What you could do is to use a very frequent approximation: consider the resistance of the diode negligible when compared to the other resistances in the circuit. This correspond to the model of an ideal diode: infinite resistance when reverse polarised, negligible resistance and constant V drop when directly polarised. In fact, I think the statement should have suggested this explicitly. Under this assumption, you can solve your problem.

Obviously, this approximation is only good if the internal resistance of the diode is really negligible compared to the total resistance in your circuit, like in the present case.
 
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  • #10
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You're right, you don't know the resistance of the diode. But let's consider what the problem statement says: the potential across the diode is 0.6V when conducting. This is regardless of the current across it. Hence, we cannot consider that Ohm's law, V=RI, is applicable to the diode, as the only possibility for this is that R adjusts itself according to the level of current. Too complicated, and not enough information in the problem statement for this case.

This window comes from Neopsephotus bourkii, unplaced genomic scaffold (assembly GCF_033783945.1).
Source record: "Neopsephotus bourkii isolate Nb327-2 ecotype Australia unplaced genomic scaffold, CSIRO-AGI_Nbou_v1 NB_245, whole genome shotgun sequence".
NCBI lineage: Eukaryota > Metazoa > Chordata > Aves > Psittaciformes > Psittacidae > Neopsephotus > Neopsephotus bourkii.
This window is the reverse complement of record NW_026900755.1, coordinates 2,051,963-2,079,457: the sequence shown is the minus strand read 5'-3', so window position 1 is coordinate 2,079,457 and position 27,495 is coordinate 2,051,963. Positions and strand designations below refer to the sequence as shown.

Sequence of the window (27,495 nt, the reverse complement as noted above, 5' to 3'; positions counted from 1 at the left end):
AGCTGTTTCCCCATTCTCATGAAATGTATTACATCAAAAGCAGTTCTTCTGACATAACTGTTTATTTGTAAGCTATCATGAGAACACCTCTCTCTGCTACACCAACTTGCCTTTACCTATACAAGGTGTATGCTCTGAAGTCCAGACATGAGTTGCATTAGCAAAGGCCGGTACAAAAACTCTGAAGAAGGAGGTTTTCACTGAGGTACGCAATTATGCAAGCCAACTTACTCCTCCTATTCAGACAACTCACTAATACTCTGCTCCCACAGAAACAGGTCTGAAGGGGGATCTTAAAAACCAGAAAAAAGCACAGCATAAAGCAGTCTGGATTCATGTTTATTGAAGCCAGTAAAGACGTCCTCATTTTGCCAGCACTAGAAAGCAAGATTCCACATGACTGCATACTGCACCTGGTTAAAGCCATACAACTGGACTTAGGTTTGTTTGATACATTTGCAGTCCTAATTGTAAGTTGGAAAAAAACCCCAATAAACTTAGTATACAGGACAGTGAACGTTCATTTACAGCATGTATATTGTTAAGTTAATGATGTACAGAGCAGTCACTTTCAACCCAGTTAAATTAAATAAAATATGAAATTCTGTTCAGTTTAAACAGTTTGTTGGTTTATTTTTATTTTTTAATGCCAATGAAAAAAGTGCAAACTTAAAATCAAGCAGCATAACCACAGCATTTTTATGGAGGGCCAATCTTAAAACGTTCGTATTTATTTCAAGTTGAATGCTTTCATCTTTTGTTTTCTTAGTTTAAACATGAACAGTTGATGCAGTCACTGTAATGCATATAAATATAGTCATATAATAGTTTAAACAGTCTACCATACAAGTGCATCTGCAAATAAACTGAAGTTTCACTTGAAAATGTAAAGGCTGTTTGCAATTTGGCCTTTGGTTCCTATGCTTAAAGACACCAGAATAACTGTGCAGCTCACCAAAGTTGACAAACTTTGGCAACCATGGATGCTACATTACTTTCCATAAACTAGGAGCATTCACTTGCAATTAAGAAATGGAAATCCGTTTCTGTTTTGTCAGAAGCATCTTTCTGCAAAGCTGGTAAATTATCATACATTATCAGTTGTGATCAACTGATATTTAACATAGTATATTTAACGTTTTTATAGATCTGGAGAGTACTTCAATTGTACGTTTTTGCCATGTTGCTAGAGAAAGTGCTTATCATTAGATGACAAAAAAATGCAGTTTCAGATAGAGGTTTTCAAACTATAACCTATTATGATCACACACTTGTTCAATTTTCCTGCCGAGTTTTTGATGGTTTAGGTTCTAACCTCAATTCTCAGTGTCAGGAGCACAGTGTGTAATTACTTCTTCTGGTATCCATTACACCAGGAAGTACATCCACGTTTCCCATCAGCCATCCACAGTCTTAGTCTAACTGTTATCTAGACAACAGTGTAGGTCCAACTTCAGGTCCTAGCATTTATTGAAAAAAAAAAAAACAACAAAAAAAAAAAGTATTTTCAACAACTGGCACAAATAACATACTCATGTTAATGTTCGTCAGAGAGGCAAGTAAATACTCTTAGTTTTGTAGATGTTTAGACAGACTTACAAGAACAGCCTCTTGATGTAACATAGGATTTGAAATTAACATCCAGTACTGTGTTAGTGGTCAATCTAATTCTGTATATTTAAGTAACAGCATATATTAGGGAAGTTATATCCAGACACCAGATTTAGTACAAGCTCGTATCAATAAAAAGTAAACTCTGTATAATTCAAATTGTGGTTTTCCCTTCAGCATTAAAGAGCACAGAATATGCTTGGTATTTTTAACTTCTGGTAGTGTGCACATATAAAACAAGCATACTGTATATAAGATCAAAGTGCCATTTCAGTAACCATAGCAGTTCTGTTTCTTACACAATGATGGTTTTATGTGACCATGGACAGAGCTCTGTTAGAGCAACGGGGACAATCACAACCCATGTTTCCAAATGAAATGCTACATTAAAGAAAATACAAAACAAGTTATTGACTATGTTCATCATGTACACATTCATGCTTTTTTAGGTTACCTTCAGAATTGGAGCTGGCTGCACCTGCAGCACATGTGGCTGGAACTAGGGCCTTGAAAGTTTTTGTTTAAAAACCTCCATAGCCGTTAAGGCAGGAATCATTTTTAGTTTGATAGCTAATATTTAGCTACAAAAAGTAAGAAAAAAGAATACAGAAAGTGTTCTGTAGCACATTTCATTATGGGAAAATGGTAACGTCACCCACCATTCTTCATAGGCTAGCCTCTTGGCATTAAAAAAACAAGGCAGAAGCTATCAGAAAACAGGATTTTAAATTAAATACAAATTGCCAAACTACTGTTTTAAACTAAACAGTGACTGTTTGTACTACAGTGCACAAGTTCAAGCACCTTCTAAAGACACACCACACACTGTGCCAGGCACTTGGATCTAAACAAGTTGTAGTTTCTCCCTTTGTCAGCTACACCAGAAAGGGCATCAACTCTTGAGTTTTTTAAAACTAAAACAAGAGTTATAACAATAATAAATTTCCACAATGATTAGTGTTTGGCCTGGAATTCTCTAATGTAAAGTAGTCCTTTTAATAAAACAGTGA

What you could do is to use a very frequent approximation: consider the resistance of the diode negligible when compared to the other resistances in the circuit. This correspond to the model of an ideal diode: infinite resistance when reverse polarised, negligible resistance and constant V drop when directly polarised. In fact, I think the statement should have suggested this explicitly. Under this assumption, you can solve your problem.